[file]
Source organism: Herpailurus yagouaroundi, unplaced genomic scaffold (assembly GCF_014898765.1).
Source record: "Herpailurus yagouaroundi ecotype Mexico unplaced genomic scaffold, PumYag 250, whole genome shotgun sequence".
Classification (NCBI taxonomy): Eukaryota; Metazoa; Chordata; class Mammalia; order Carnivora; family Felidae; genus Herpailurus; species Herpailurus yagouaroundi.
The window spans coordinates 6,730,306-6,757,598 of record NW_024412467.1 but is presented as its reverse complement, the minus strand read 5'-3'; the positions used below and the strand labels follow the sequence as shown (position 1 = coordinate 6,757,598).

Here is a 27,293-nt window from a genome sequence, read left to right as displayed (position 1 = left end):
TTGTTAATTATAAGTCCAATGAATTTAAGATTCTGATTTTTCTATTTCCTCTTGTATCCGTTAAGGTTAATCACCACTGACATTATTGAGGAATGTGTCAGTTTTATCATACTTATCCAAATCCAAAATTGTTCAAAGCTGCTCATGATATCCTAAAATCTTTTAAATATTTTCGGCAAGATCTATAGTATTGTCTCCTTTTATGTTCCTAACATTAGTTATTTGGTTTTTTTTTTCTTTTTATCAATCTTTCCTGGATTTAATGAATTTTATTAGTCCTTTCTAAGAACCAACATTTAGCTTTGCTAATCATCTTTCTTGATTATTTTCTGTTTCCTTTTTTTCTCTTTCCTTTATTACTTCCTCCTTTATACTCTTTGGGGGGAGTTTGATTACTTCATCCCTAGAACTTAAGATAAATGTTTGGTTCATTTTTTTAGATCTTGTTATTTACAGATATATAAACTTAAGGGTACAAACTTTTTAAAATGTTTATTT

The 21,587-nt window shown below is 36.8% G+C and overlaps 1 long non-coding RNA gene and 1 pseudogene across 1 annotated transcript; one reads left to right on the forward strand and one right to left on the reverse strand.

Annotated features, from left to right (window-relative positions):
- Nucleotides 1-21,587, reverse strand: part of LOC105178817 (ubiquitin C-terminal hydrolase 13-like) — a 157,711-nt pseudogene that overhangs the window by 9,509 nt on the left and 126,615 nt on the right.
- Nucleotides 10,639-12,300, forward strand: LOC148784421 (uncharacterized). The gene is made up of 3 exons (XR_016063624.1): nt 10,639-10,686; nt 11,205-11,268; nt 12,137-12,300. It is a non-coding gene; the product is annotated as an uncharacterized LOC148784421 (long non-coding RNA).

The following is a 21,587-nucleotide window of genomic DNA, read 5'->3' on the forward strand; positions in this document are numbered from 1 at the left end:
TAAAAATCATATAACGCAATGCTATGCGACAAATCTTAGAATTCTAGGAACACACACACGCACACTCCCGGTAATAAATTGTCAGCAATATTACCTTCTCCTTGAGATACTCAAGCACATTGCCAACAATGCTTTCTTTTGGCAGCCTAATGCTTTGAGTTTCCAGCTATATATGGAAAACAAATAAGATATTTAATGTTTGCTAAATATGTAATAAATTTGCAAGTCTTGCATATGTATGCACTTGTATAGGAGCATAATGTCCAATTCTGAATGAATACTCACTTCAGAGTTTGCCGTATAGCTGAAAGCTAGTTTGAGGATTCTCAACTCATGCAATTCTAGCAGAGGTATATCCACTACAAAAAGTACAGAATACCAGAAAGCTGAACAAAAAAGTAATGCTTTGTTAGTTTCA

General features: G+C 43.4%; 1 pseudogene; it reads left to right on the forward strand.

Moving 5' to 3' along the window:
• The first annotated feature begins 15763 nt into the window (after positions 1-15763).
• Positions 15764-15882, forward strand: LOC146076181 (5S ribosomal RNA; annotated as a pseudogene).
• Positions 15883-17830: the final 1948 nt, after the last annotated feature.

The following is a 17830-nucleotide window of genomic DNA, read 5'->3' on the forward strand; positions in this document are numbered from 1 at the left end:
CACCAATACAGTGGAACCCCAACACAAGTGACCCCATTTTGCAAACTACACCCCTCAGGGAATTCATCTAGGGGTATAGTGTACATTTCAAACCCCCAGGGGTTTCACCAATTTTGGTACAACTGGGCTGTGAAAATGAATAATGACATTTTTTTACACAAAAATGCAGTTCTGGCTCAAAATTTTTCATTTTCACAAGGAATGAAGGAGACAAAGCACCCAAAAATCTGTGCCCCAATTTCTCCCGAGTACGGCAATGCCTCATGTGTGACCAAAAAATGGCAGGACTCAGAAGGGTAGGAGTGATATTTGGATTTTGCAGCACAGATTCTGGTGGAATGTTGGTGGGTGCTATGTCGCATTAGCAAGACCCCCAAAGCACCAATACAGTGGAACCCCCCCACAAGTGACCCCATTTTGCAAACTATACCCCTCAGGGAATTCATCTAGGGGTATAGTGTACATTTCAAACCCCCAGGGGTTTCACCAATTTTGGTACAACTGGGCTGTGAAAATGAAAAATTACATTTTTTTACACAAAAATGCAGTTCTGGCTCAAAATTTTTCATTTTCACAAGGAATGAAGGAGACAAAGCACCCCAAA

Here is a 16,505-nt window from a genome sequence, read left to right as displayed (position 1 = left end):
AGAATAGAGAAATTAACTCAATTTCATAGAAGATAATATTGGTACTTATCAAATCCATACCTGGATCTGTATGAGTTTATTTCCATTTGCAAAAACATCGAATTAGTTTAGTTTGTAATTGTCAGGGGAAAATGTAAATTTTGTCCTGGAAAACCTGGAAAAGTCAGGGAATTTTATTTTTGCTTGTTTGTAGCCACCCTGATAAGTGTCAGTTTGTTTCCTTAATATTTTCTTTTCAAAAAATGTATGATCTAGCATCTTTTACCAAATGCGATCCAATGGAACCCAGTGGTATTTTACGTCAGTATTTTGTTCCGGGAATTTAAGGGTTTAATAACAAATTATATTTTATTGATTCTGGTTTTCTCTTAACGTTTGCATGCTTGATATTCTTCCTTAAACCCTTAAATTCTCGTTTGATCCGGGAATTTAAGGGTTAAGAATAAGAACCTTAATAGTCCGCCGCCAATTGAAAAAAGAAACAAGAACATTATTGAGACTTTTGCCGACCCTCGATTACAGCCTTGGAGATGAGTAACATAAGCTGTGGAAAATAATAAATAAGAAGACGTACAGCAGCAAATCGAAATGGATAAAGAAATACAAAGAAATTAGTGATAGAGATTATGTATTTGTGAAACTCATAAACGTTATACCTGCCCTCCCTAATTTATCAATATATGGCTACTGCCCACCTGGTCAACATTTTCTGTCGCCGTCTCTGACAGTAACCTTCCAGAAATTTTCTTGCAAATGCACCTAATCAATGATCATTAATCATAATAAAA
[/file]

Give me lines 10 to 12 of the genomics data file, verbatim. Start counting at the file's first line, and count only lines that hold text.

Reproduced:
- Nucleotides 10,639-12,300, forward strand: LOC148784421 (uncharacterized). The gene is made up of 3 exons (XR_016063624.1): nt 10,639-10,686; nt 11,205-11,268; nt 12,137-12,300. It is a non-coding gene; the product is annotated as an uncharacterized LOC148784421 (long non-coding RNA).

The following is a 21,587-nucleotide window of genomic DNA, read 5'->3' on the forward strand; positions in this document are numbered from 1 at the left end:
TAAAAATCATATAACGCAATGCTATGCGACAAATCTTAGAATTCTAGGAACACACACACGCACACTCCCGGTAATAAATTGTCAGCAATATTACCTTCTCCTTGAGATACTCAAGCACATTGCCAACAATGCTTTCTTTTGGCAGCCTAATGCTTTGAGTTTCCAGCTATATATGGAAAACAAATAAGATATTTAATGTTTGCTAAATATGTAATAAATTTGCAAGTCTTGCATATGTATGCACTTGTATAGGAGCATAATGTCCAATTCTGAATGAATACTCACTTCAGAGTTTGCCGTATAGCTGAAAGCTAGTTTGAGGATTCTCAACTCATGCAATTCTAGCAGAGGTATATCCACTACAAAAAGTACAGAATACCAGAAAGCTGAACAAAAAAGTAATGCTTTGTTAGTTTCA